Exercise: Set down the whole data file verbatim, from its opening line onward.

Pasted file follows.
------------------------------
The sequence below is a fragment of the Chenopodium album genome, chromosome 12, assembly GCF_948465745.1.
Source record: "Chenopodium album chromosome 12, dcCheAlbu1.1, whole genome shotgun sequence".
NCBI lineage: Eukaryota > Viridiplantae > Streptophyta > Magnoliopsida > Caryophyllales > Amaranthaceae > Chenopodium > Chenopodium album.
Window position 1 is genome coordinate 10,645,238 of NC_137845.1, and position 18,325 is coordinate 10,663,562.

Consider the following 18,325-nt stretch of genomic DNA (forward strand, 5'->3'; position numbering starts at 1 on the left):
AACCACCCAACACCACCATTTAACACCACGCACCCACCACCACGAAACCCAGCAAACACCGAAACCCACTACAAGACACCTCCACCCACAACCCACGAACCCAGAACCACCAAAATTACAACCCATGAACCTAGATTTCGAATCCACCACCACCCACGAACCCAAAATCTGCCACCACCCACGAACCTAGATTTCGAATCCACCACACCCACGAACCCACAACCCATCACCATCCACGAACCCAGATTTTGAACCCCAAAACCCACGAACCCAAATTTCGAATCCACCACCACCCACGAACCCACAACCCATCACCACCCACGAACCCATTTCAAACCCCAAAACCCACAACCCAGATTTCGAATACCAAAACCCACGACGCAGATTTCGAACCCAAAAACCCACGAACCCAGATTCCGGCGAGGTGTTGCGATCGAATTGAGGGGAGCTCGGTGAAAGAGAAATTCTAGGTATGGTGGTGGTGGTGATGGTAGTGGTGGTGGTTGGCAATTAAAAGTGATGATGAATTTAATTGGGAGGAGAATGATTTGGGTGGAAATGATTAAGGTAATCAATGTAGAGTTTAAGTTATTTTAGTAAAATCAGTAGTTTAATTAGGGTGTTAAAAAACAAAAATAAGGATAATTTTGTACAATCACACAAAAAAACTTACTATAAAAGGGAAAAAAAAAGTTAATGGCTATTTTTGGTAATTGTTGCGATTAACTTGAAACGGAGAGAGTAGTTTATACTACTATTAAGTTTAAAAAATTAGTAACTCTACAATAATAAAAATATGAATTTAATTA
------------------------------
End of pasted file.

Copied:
The sequence below is a fragment of the Chenopodium album genome, chromosome 12, assembly GCF_948465745.1.
Source record: "Chenopodium album chromosome 12, dcCheAlbu1.1, whole genome shotgun sequence".
NCBI lineage: Eukaryota > Viridiplantae > Streptophyta > Magnoliopsida > Caryophyllales > Amaranthaceae > Chenopodium > Chenopodium album.
Window position 1 is genome coordinate 10,645,238 of NC_137845.1, and position 18,325 is coordinate 10,663,562.

Consider the following 18,325-nt stretch of genomic DNA (forward strand, 5'->3'; position numbering starts at 1 on the left):
AACCACCCAACACCACCATTTAACACCACGCACCCACCACCACGAAACCCAGCAAACACCGAAACCCACTACAAGACACCTCCACCCACAACCCACGAACCCAGAACCACCAAAATTACAACCCATGAACCTAGATTTCGAATCCACCACCACCCACGAACCCAAAATCTGCCACCACCCACGAACCTAGATTTCGAATCCACCACACCCACGAACCCACAACCCATCACCATCCACGAACCCAGATTTTGAACCCCAAAACCCACGAACCCAAATTTCGAATCCACCACCACCCACGAACCCACAACCCATCACCACCCACGAACCCATTTCAAACCCCAAAACCCACAACCCAGATTTCGAATACCAAAACCCACGACGCAGATTTCGAACCCAAAAACCCACGAACCCAGATTCCGGCGAGGTGTTGCGATCGAATTGAGGGGAGCTCGGTGAAAGAGAAATTCTAGGTATGGTGGTGGTGGTGATGGTAGTGGTGGTGGTTGGCAATTAAAAGTGATGATGAATTTAATTGGGAGGAGAATGATTTGGGTGGAAATGATTAAGGTAATCAATGTAGAGTTTAAGTTATTTTAGTAAAATCAGTAGTTTAATTAGGGTGTTAAAAAACAAAAATAAGGATAATTTTGTACAATCACACAAAAAAACTTACTATAAAAGGGAAAAAAAAAGTTAATGGCTATTTTTGGTAATTGTTGCGATTAACTTGAAACGGAGAGAGTAGTTTATACTACTATTAAGTTTAAAAAATTAGTAACTCTACAATAATAAAAATATGAATTTAATTA